may have more difficulty getting through to them. In order to build a great working relationship with the media, treat them as
you would a friend.
• Be a Resource–Would you only call a friend when you needed something? A common downfall of PR profession-
als is not engaging in a true two-way relationship. Take some time to get to know the media and what topics they find
interesting. When you run across something they might like, let them know about it. It may not get you ink right away
but will help you create a relationship. Building a relationship will help open up a friendly dialogue with reporters and
can not only increase your chances of future coverage the next time you call but can even cause the media to check in
with you, instead.
• Have a conversation–While listening to an poorly targeted pitch can be a waste of time, many reporters will be
open to discussing what might be of interest to them. Do your research first and then get to know your reporters. Ask the
reporter what they find interesting, the types of stories they like, what their opinion is of your company. In many cases,
it is a great way to open up a dialogue and an even better way to make sure your pitch is on target. Some technology
makes it easy to store the information you gather alongside contact information and more general details. Find a PR
system that allows you to enter in your personalized information both for your own use and others within your company.
• Respect Deadlines–One of the most important foundations of any relationship is respect. Respect the time and
constraints of reporters. Many PR databases offer public relations professionals an outline of deadlines and reporter’s
personal preferences to help get you started, but things can change. We all have our own schedules and deadlines, so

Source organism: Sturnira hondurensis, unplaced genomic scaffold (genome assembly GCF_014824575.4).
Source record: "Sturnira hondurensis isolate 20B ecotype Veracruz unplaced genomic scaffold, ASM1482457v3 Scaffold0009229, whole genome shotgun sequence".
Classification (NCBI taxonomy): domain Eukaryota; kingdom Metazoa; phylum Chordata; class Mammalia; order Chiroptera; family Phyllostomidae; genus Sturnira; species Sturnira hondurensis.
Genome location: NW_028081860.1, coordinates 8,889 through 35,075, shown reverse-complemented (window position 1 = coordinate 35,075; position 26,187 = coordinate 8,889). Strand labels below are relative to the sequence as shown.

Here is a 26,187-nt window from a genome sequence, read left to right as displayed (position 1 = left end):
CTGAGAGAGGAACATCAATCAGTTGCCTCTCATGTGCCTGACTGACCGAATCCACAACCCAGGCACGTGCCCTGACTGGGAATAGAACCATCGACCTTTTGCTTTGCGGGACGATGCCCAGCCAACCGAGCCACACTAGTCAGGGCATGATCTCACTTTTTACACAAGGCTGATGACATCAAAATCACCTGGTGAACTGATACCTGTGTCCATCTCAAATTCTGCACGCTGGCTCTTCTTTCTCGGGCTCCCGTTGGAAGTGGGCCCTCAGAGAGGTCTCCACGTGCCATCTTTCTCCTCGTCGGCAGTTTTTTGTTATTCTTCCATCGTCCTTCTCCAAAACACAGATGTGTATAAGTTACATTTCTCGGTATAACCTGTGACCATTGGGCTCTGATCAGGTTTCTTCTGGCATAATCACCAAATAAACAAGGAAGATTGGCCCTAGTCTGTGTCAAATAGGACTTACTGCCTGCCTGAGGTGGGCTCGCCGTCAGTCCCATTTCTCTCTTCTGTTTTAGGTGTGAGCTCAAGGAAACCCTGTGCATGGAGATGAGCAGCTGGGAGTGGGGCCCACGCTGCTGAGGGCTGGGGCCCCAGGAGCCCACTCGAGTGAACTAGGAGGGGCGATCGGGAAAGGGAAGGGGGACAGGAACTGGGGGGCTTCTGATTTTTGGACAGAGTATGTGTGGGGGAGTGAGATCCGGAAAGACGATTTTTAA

keep in mind that just because you have time to discuss a story, they may not. Something as simple as asking if it is a
good time to talk, shows you respect their time and schedule.
• Use Available Resources–While keeping up with the many changes is important, it is also important to continue
your outreach. Services such as Help a Reporter Out become even more valuable during these times. With a listing of
specific stories for which reporters are looking for interviews or commentary, you have a great way to stay in front of
the press and secure coverage. Using the relationships established by the service, you are able to connect with reporters
and build your own relationships.
At the end of the day, building a long term relationship with a reporter will serve to provide you with more opportunities
While everyone wants immediate coverage, forming a relationship will result in more coverage over time and can even
lead to additional relationships that will benefit your company.
Target the Media
No matter what outlet you are dealing with, online or offline, do your homework and research. Nothing irritates reporters
more than being pitched on a story in which they clearly have no interest. Pitching reporters without researching them first is
dangerous, and may result in you not only losing a story but also trust in you as a professional.
If the outlet is a fit for general company news, you should already be familiar with its content. If it is appropriate for more
specialized content, familiarize yourself with the topics they care about and more importantly, their perspective.
Today’s PR software can provide you with basic information on reporters and their coverage areas. In the case of Vocus, you
are able to get the basic information as well as more in-depth background. Use the information to target the best reporters
for your stories and create a pitch that will get their attention.
• Understand Areas of Coverage–While you know to look for reporters that cover your industry or the subject
of your news, in many cases you need to dig deeper. The beat of the reporter may be a match for your pitch at first
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glance, but continue to use available resources to ensure they are a good fit. Look through their past articles to see spe-
cifics of how they cover an industry or if they have a particular angle within a beat on which they typically focus. Many
PR systems provide additional information to give you a full picture of a reporter’s interest and help you target your key
reporters better. With research teams focusing on gathering information on each reporter, they are able to offer up-to-
date information that will provide a great foundation to create your media lists.
• Research the Outlet-PR management systems will also provide information on the outlet. Research the coverage area
and audience of the outlet. Remember your story needs to be a fit not just for the reporter but for his publication as
well. Read the publication and understand its objective. Just because a reporter may cover the topic you are pitching,
make sure you frame it appropriately for the outlet as well. The readers of a financial publication are less likely to be